|2007: Rattana Lay (sits in the middle wearing beige
vest) during |
a group discussion session at UNICEF Headquarters with other
child representatives at the ‘World Fit for Children +5’ follow-up special session
Photo courtesy of Rattana Lay
1. Can you tell us about yourself?
I am Rattana LAY and I’m 26 years old. I live in Phnom Penh but my original home town is in Takeo province.
When I was in my early teens, I was a leader of a children’s club in Takeo province. I continued my secondary school education in Phnom Penh and started volunteering as a leader of the Child Support Team at the NGO, Coalition on the Rights of the Child (NGO CRC). After I finished high school, I received a full scholarship to the Royal University of Phnom Penh (RUPP) to study media management.
I continued my voluntary work while attending university. I also worked part-time as a radio presenter at BBC World Service Trust. After graduation, I worked as a communications officer at a Spanish NGO called Peace and Development, working on preventing violence against women. I was recently awarded a scholarship to study global media communication in Australia and I’m currently attending an intensive English course here in Phnom Penh.
2. What led you to participating at the UN ‘World Fit for Children’?
In 2002, when I was 12 years old, a leader of the children’s club in Takeo province told me that I was going to be supported by UNICEF to join the World Fit for Children meeting in New York to represent Cambodian children. This was a special session at the United Nations General Assembly solely for children and with participation of children. World leaders, government officials and NGOs–and for the first time ever in the history of the UN–more than 600 children, were represented at the session.
I was the only child who brought children’s issues from Cambodia to share with other children from all over the world. I brought our problems, suggestions and recommendations to governments at the UN. Before I left Cambodia for the US, the UNICEF country representative invited me to get to know UNICEF, and shared with me some information about the UN and the General Assembly.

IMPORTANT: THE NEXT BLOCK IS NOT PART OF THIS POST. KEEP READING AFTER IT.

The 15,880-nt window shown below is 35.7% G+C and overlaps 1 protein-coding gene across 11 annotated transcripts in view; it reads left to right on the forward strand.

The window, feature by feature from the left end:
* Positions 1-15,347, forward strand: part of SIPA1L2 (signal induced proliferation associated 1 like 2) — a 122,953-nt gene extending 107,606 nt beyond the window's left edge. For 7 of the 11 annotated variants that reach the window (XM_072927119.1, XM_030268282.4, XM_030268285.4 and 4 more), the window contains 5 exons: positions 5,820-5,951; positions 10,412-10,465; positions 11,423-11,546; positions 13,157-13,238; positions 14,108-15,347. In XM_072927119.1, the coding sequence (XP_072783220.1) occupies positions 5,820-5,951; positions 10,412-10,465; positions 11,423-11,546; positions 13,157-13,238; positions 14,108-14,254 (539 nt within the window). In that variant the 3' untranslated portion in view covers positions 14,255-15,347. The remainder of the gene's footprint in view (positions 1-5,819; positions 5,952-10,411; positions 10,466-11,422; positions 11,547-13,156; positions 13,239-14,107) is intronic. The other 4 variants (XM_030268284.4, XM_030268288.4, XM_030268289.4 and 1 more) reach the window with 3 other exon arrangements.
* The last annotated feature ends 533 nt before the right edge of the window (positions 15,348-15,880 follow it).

In 2007, there was a follow-up special session at the UN called ‘World Fit for Children +5’. It was five years after the first meeting, where everyone came together again and shared information about the implementation of our recommendations, achievements and obstacles.
I felt over the moon at that time. I was proud to be a child representative to share our problems with the world. There were a few children from each country who joined the event, supported by their governments’ funding and NGOs. Although I was the only child from Cambodia, I was thankful for UNICEF’s efforts to make the voice of Cambodian children heard at the UN.
3. What was the outcome of your participation as a child representative in the ‘World Fit for Children’?
I conveyed to my country’s government children’s problems and suggestions. The recommendations were included in government action plans and NGO work plans. When I came back from New York, I played the role of messenger. I shared all the information about what happened at the special session at the UN General Assembly and the results of the meeting with children’s clubs and other children’s networks. I also participated in a press conference when I was back in Cambodia to share my experience nationally.